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Activity 06: Taxonomy and identification of species

Methods of species identification

Objective: Creating an exemplary identification key and discussing pros and cons of different methods for the identification of species.
Learning outcomes: Learners are able to identify species based on their morphological features and to create an identification key. Learners can name and evaluate pros and cons of different methods for the identification of species.
Previous knowledge: Learners should have completed the “Advanced Learning” or have a thorough understanding of biological taxonomy.
Duration: 50 min
Materials / Conditions: Internet access
Methods / Techniques: Research, comparison, schematic and abstract thinking, evaluation
Learning subject: Biodiversity / Module 3: Collection, Analysis and Preparation of Biodiversity Data / Level: Expert learning

One of the most important preconditions for collecting and processing biodiversity data is the knowledge of species. Still, even a qualified biologist is surely not capable of instantly recognizing and naming every single one of 1.8 million identified animal and plant species. Which methods and resources exist and what purposes can they be used for?

1. Gather information about form and function of a dichotomous key online. You can take a look at an example of such a key here:

2. Create your own dichotomous key for the species of birds listed below. Also, do some research on their systematic classification. ( Use the photographs from the ”Resources“ section to compare the species‘ characteristics..
Species: Grey-headed kingfisher (Halcyon leucocephala), Woodland kingfisher (Halcyon senegalensis), Common kingfisher (Alcedo atthis), Half-coralled kingfisher (Alcedo semitorquata), Giant kingfisher (Megaceryle maxima).

3. Research other methods for the identification of species on the internet.

4. Discuss pros and cons of the different methods. Also, evaluate the following quote on the topic of automatic identification of species.

”The spaceship lands. He steps out. He points it around. It says ‘friendly – unfriendly – edible – poisonous – safe – dangerous – living – inanimate’. On the next sweep it says ‘Quercus oleoides – Homo sapiens – Spondias mombin – Solanum nigrum – Crotalus durissus – Morpho peleides – serpentine’. This has been in my head since reading science fiction in ninth grade half a century ago.“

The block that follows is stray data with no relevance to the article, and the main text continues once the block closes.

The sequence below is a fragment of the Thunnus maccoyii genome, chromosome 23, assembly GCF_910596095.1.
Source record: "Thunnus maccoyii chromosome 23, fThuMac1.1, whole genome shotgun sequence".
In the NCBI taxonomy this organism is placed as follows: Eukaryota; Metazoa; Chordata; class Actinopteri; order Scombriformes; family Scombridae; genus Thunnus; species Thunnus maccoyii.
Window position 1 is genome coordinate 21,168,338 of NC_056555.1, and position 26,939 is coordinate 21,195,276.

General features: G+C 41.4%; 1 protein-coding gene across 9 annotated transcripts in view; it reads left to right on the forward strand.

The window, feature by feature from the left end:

Janzen (2004)

Source:, zitiert nach:
Janzen, D. H. (2004). Now is the time. Philosophical Transactions of the Royal Society of London. B 359: 731–732.


Alcedo atthis – Common kingfisher Author: Andreas Trepte, License: CC BY-SA 2.5

Alcedo semitorquata – Half-coralled kingfisher Author: Allan Drewitt, License: CC BY 2.0

Halcyon leucocephala – Grey-headed kingfisher Author: Azurfrog, License: CC BY-SA 4.0

Halcyon senegalensis – Woodland kingfisher Author: David Meeker, License: CC BY-SA 2.5

Megaceryle maxima – Giant kingfisher Author: Steve Garvie, License: CC BY-SA 2.0

Possible results / Results:
1. Own research

2. Example (other more abstract forms possible):
3. + 4. field guides and dichotomous keys: cheap, possible for everyone, trains accurate observation, accurate species identification is not always possible, wrong decisions using the dichotomous key can lead to completely different species
molecular-biological methods (genom sequencing): fast and accurate, shows genetic relationships between species, no further information (mode of life, characteristics) about the species, expensive equipment, only possible for qualified people
digital applications: automated species identification as described in the quote: risk of losing general knowledge about nature and species

Die Lerneinheit beruht auf einer Idee aus
Galland, B. (1982): Wir ordnen häufige Frühblüher. Unterricht Biologie 68: 25-27 und

Related activities:

Author: Louisa Bergmann and Samira Marschall
Aus dem Deutschen übersetzt von Jana Prokaka

en/learning/courses/subjects/s01/m03/expert-learning/a06.txt · Last modified: 2015/12/05 00:42 by kherrmann